Monday, May 29

T.33, Gordon Murray’s $1.85 million budget car | Digital Trends Spanish

Gordon Murray Automotivethe company founded by Gordon Murray, one of the living legends of automotive design, has just presented its new T.33 hypercar, which can be described as the ‘lite’ version of the mighty T.50. The T.33 is also more affordable than its predecessor, though with a starting price of $1,850,000, the term ‘affordable’ should be taken with a healthy dose of context and skepticism.

The term ‘lite’ must also be taken within the context of the rarefied world of hypercars, as the substantial savings of $1,150,000 that the T.33 represents over the T.50 gives the buyer more car or at least a heavier vehicle. The T.33 weighs in at 2,403 pounds, and as light as that sounds, that weight is 230 pounds more than the T.50 which at 2,173 pounds is a true featherweight. This is yet another reminder that in the high-speed world, where less weight means faster, every pound less is an expensive luxury.

However the T.33 is far from being a heavy brick on wheels. Its Cosworth-built 3.9-liter V12 with forced air induction revs like a Formula 1 with a redline at 11,000 rpm and is capable of generating 607 horsepower. Unlike its big brother, the T.33 can be ordered with automatic transmissions although Murray himself, who has already sold half of the only 100 units he plans to build, acknowledged speaking to Car & Driver that so far only two customers have opted not to make their changes manually.

Changes specific to the use of the V12 in the T.33 include modified cylinder heads, redesigned camshafts, variable valve timing, new engine mapping, new exhaust system, mounts, exhaust and cooling system.

But since love enters through the eyes, especially when each customer is expected to shell out almost two million dollars for each copy, the design of the T.33 had to be impressive and captivating at first glance. And in that respect Gordon Murray’s new car does not disappoint.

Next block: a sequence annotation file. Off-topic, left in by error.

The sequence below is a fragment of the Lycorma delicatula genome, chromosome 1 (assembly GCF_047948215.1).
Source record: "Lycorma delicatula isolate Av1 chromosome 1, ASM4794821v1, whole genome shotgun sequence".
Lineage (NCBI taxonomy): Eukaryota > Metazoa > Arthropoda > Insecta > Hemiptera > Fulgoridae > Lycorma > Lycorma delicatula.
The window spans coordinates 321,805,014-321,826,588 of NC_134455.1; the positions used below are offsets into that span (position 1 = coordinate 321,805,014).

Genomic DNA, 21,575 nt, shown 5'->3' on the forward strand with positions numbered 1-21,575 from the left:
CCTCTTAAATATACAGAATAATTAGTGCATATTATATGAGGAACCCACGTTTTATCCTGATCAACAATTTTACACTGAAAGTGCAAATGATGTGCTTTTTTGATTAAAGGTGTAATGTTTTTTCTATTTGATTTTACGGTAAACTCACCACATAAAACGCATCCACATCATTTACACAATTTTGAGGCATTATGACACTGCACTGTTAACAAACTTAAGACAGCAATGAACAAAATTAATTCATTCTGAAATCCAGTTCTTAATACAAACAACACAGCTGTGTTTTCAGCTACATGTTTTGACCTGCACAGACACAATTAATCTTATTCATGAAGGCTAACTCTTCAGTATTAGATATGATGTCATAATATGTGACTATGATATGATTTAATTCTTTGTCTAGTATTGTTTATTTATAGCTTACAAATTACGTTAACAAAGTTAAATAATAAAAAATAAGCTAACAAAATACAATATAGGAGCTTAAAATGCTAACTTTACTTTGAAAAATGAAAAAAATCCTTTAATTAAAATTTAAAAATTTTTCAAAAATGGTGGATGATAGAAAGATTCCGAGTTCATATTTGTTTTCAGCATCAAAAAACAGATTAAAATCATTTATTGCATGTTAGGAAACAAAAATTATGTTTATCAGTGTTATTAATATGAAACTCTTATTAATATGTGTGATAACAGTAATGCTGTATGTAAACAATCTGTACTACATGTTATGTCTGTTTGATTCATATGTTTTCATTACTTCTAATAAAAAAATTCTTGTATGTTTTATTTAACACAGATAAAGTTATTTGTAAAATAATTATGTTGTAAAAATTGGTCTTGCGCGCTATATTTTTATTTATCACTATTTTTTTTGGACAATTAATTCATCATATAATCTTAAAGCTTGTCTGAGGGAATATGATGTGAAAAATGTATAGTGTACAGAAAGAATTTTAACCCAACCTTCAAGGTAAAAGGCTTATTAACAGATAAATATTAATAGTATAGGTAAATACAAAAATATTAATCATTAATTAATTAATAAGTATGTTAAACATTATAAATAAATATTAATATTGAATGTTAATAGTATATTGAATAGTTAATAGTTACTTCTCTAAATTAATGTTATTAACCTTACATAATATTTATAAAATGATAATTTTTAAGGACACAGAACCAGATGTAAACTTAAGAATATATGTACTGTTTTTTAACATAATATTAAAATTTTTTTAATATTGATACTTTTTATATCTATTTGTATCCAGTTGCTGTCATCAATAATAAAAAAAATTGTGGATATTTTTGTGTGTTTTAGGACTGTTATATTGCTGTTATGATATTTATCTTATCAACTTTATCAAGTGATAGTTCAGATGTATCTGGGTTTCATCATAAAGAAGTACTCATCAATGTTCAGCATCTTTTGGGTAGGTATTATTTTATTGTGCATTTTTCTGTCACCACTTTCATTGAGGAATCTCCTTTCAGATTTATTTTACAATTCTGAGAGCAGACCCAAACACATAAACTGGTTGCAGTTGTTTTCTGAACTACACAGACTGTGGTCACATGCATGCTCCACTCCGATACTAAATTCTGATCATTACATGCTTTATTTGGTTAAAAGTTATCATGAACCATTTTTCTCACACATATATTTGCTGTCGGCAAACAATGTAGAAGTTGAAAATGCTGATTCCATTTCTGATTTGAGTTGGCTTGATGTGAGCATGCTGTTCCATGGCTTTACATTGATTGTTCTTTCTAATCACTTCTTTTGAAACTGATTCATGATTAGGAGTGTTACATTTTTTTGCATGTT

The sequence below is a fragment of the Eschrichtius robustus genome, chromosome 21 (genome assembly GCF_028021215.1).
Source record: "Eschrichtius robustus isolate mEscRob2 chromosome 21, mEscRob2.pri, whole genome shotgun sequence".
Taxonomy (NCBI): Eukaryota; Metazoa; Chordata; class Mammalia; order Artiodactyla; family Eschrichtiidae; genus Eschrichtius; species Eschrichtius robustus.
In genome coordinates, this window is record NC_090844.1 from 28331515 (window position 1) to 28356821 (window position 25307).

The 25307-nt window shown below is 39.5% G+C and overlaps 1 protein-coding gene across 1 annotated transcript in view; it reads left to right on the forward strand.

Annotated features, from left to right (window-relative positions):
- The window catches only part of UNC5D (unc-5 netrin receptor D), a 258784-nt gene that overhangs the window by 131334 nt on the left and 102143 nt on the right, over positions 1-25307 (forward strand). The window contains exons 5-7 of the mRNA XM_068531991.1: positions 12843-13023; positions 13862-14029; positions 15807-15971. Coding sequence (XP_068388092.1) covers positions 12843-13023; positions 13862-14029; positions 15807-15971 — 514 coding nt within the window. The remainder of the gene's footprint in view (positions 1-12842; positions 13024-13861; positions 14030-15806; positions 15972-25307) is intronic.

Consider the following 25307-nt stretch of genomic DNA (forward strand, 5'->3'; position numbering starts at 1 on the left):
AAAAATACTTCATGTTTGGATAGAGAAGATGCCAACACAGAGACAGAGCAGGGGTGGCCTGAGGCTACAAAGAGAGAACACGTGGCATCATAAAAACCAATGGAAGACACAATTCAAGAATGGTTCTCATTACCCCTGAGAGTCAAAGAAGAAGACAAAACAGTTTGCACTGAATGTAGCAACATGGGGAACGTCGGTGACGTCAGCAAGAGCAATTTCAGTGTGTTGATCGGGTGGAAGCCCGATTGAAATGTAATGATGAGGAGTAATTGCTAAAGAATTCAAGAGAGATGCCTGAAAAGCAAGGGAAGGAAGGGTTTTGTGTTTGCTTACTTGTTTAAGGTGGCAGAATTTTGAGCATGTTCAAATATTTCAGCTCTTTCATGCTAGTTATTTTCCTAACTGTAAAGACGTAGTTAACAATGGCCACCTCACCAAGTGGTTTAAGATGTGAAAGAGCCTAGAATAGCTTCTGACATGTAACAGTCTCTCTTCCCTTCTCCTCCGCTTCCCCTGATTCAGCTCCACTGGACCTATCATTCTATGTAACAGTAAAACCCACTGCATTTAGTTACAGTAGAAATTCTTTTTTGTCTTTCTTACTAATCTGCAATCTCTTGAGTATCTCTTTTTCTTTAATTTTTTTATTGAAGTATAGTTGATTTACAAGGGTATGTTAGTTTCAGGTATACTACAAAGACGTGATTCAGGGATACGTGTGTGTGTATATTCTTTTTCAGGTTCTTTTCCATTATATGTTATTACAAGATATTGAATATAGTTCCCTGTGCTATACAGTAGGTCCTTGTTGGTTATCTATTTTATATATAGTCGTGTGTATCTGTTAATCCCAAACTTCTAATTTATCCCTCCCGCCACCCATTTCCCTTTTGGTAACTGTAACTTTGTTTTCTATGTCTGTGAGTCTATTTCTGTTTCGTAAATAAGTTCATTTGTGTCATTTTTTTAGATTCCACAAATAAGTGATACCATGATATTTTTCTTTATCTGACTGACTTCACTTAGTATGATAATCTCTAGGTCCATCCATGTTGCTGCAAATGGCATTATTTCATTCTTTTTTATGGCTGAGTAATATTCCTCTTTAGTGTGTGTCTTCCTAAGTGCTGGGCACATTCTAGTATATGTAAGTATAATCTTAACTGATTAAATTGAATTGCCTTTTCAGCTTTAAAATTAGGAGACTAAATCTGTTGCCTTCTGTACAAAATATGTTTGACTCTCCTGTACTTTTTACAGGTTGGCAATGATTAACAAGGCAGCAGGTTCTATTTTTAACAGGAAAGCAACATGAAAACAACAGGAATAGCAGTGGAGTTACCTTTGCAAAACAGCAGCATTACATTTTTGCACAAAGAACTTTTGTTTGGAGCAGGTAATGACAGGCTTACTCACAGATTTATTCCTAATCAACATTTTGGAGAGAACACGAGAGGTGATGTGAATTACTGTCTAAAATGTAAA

The design of the T.33 takes inspiration from the magnificent Alfa Romeo 33 Stradale of 1967, but not imitating one or another element to justify the connection, but instead managing to fully replicate the spirit of the great Italian classic with sinuous lines that avoid straight surfaces. and flat, which in turn achieve perfect and evocative proportions.

With space for only the driver and one passenger, the T.33 is not a car to be used every day, even for those who do not wince exposing a nearly two million dollar car to the rigors of the daily traffic. Still Murray told Car & Driver He expects owners to use the T.33 on long trips, so he’s giving it 9.8 cubic feet (280 lt) of luggage space, and it can go up to 450 miles on a tank of gas.

Other comforts to make it a pleasure to use on long trips include an excellent driving position and connectivity with Apple CarPlay and Android Auto systems, as if it were a family crossover. The driver faces an instrument cluster featuring an illuminated 120mm-diameter rev counter, and is surrounded by expensive analog controls for aerodynamics, lights and climate.

The first copies of the only 100 T.33s to be built will begin to be distributed in 2024. By the time you read these lines, it is likely that the remaining 50 copies have already been sold.

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